Kensington and Chelsea College are building the workforce of tomorrow and for the 21st Century, with the recent launch of their newly built Transition Skills Centre based in Park Royal West London. The main aim of the centre is to support learners who are keen to develop and obtain skills to enter the Construction industry. The vision and purpose of the Kensington and Chelsea Transition Centre intends to address the LSC’s key priorities to deliver “better skills, better jobs, better lives.”
The launch event which took place on Thursday 29th November was attended by a range of local government agencies and education providers including Connexions, KCC YOT, Probation, LSC, Notting Hill Housing Trust, also employers from the construction industry including Bovis Lend Lease. Speeches were made by David Hughes, LSC London Regional Director, Mike Jutsum, Chief Executive of Kensington and Chelsea College and Shanie Jamieson, OLASS Director.
The Transition Skills Centre has been developed to cater for a diverse range of learners including offenders and ex offenders, adults and 14-19 year olds. It aims to make a difference to the lives of some of the most disadvantaged people within London. Two days a week the Transition Centre is used exclusively by ex-offenders on the Skillsweb project. Sessions on the other days include 14-16 year olds from local schools in west London as part of the successful Diploma Gateway application in Construction and the Built Environment. The Centre also offers NVQs, Modern Apprenticeships and Intermediate construction awards for all ages, those working or planning to work in the industry. Kensington and Chelsea College are building a workforce to meet the challenging shortages of skills in the construction industry in the UK.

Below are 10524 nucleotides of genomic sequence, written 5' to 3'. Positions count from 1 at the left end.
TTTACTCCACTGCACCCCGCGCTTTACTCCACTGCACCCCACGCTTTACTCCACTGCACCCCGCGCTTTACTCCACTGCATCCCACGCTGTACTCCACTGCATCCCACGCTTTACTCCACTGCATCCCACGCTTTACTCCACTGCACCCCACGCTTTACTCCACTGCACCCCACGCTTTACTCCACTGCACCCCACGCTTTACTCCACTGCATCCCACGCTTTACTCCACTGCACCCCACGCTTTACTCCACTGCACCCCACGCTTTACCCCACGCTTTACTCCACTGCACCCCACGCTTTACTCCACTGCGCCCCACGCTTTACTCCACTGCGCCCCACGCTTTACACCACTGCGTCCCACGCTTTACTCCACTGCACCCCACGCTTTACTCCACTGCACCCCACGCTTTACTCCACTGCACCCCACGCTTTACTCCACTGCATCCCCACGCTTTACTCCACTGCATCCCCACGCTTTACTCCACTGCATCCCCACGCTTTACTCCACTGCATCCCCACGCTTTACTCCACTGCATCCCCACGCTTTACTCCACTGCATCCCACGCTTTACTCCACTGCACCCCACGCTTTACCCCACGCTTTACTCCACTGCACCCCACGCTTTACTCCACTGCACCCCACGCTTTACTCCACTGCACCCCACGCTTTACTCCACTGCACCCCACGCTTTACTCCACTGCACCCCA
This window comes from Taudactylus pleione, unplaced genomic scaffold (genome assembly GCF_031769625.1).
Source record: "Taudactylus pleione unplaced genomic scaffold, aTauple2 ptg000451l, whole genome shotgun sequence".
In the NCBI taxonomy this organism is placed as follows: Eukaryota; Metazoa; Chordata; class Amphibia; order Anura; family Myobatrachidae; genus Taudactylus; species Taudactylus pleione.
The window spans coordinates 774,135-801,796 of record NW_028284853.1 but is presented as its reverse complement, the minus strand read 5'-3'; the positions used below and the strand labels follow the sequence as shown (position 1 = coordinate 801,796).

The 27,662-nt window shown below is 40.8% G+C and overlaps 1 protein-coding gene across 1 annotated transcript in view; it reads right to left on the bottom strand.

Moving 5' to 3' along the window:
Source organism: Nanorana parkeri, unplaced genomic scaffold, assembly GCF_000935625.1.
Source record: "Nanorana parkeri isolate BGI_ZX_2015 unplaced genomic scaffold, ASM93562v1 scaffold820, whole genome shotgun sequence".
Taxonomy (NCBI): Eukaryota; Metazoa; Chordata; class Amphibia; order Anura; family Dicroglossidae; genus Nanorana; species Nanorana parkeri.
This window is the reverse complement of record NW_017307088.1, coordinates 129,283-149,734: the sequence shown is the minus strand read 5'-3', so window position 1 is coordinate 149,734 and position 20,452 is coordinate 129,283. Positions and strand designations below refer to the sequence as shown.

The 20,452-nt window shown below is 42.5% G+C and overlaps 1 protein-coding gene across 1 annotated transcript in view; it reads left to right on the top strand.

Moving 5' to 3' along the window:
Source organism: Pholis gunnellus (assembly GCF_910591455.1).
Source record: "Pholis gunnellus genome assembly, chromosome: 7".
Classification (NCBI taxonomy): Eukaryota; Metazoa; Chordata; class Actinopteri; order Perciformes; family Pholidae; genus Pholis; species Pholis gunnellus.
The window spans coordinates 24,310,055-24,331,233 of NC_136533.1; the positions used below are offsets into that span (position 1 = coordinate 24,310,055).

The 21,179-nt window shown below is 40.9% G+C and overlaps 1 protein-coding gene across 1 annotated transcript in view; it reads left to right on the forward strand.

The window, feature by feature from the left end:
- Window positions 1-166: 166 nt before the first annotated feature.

Kensington and Chelsea College based in the Borough of Kensington and Chelsea runs a huge range of vocational and academic courses in 5 main centres throughout West London. The college is a dispersed, collaborative, entrepreneurial provider and works in partnership with the third sector, major employers and small businesses.
Mike Jutsum, Chief Executive explains “We can make a difference to people’s lives by raising skill levels. We will have mentors at the centre to help learners take up local long-term job opportunities. We can support learners to become more employable, more confident and better empowered to improve their future.”
Date published: 3 April 2008